2013 Gramercy Columbia Valley Cabernet Sauvignon

SKU #1303827 94 points Robert Parker's Wine Advocate

 Offering a pretty, elegant, dare I say Margaux-like bouquet of lead pencil shavings, spice-box, tobacco leaf, black raspberries and blackberries, the 2013 Cabernet Sauvignon is medium to full-bodied, utterly seamless, elegant and layered on the palate, with no hard edges, sweet tannin and a great finish. It puts on weight (and deepens in color) with time in the glass, is impeccably balanced and beautifully concentrated, with tons of character. A blend of 86% Cabernet Sauvignon, 10% Merlot and 4% Petit Verdot that spent 22 months in just under 40% new French, it will benefit from 2-4 years of bottle age and knock your socks off through 2040. It shines more for its elegance and purity than overall power and richness, but don’t let that stop you! (JD)  (6/2016)

92 points Wine Enthusiast

 Hailing from Phinny Hill, Two Blondes, Bacchus, Dionysus, Octave, Loess, and Old Stones vineyards, this Cabernet Sauvignon prototype brings aromas of fresh herb, dusty earth, cherry and raspberry, displaying an electric sense of purity. The flavors are elegant and layered showing an exquisite sense of oak and tannin integration. Far from a big bruiser, this is a thinking person's Cabernet that lingers and lingers.  (2/2017)


 Dark red. Black cherry, menthol and peppery herbs on the nose, plus a note of chocolate mint and a riper hint of raspberry liqueur. Very ripe and plush but dry in the mouth, offering a fine-grained texture and good depth to its raspberry, licorice, menthol and spice flavors. I'd give this wine a couple years to absorb its oak element, which currently gives the finish a dusty edge. (ST)  (10/2016)

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Price: $45.99
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Cabernet Sauvignon and Blends

- Cabernet Sauvignon has come a long way from its role as a blending varietal, however dominant, in the wines of Bordeaux. Today it is the most planted red varietal in the world. Identified as a descendent of Cabernet Franc and Sauvignon Blanc, the late-ripening Cabernet Sauvignon needs to be planted in warmer climates to fully ripen. Its small berries can easily be identified for their distinctive blue color, thick skins and high tannins. And while the varietal has its own definitive characteristics: green pepper-like aromas and black currant flavors among them, it is perhaps most prized for its ability to convey terroir, vintage and winemaking. A relatively new varietal, Cabernet Sauvignon started making inroads into the wines of the Médoc and Graves in the late-18th century. Today it is also dominant in the up-and-coming Entre-Deux-Mers region of Bordeaux and can also be found in Southwest France. It is the companion varietal to Sangiovese in Italy's Super Tuscans and is planted all over Europe, stretching to lesser-known winegrowing regions like Russia and Lebanon. In the Americas Cabernet Sauvignon has found champions in every nook and cranny of California and among winemakers in Washington, where it complements plantings of Merlot. In South America, Cab thrives in Chile, but can also be found in smaller amounts in Argentina and even in Mexico.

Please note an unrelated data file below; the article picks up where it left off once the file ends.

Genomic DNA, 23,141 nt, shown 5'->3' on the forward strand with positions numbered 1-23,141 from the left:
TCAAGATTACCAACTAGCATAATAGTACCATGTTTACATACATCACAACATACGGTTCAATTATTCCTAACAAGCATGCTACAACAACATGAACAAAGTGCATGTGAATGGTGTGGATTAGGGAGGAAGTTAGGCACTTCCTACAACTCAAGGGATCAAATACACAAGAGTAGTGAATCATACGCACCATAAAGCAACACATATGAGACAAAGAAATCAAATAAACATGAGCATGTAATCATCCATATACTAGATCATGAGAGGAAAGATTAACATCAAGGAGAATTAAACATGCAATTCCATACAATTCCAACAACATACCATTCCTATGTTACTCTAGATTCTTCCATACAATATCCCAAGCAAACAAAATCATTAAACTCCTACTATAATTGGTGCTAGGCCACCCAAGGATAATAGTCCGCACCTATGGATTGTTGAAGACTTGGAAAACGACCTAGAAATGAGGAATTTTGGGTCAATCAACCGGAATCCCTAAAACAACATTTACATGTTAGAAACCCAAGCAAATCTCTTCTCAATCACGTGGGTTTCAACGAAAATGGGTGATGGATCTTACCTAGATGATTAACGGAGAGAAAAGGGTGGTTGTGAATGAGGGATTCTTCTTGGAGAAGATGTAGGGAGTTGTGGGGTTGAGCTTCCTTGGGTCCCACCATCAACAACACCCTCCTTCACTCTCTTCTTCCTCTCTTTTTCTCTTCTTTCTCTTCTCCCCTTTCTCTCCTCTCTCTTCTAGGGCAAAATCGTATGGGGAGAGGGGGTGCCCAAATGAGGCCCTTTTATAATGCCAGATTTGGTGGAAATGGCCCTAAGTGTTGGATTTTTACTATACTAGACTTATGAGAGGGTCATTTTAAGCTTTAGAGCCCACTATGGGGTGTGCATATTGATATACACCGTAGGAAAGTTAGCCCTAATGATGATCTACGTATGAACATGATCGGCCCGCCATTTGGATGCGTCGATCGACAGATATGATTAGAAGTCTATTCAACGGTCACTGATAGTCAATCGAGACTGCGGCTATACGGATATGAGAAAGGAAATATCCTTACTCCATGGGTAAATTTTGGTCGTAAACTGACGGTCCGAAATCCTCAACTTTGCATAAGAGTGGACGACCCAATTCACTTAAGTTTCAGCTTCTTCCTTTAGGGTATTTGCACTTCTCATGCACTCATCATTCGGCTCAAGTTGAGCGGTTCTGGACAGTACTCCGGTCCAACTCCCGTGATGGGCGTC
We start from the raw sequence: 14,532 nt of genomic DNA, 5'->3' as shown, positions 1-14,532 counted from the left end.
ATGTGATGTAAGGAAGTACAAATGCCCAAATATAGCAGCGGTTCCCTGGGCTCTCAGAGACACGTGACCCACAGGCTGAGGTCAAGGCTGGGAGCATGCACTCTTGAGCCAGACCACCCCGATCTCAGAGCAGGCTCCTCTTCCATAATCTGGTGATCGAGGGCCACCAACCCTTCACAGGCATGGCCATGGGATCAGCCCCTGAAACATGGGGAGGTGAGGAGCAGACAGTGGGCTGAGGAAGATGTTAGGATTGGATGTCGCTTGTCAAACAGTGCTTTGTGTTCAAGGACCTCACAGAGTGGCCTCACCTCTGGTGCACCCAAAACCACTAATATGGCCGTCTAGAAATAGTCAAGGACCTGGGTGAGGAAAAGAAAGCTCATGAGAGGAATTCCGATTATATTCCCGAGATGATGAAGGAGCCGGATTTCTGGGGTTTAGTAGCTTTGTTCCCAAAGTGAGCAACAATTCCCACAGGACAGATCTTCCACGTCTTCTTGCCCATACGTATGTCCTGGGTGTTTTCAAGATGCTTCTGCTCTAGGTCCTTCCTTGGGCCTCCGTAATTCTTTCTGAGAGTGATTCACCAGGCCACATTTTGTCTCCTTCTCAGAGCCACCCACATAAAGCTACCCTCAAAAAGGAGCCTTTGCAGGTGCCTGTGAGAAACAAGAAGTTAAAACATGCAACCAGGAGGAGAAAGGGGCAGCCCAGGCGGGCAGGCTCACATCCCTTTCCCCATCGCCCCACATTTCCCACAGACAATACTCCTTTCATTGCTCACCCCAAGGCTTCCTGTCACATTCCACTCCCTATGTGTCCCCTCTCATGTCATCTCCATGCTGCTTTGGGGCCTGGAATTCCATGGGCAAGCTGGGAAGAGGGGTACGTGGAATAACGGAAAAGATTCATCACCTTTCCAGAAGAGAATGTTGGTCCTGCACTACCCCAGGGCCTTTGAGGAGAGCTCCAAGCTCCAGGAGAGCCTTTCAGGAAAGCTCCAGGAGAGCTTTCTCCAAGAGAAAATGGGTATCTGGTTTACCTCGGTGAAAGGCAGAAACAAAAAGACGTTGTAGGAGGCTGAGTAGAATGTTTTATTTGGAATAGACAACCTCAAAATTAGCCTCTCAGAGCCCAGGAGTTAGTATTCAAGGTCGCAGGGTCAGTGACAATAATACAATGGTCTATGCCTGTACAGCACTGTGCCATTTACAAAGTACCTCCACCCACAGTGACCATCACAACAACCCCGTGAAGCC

United States

- When people consider domestic wine, they normally think about the state of California. The fine viticultural Region within California, including the Napa Valley, Sonoma, Santa Cruz Mountains, Mendocino and Santa Barbara, are capable of growing grapes of world-class quality. But there's plenty of fabulous wine coming from other states, too. Oregon, Washington and New York are also causing eyebrows (and glassware) to be raised around the world.


- Washington has become one of the most important wine producing states in the United States, and development continues to grow rapidly. In 1969, when California was exploding as a wine producer, Washington had only two wineries, but by 2000 that number had passed 100. Most of Washington's grape crop goes to uses other than wine. Merlot and Chardonnay have been the most successful in Washington. It's interesting to note that Washington's prime wine regions are located at 46° north, along the same latitude as the legendary French wine districts of Bordeaux and Burgundy. During the summer, Washington averages more than two hours more sunlight each day compared to California.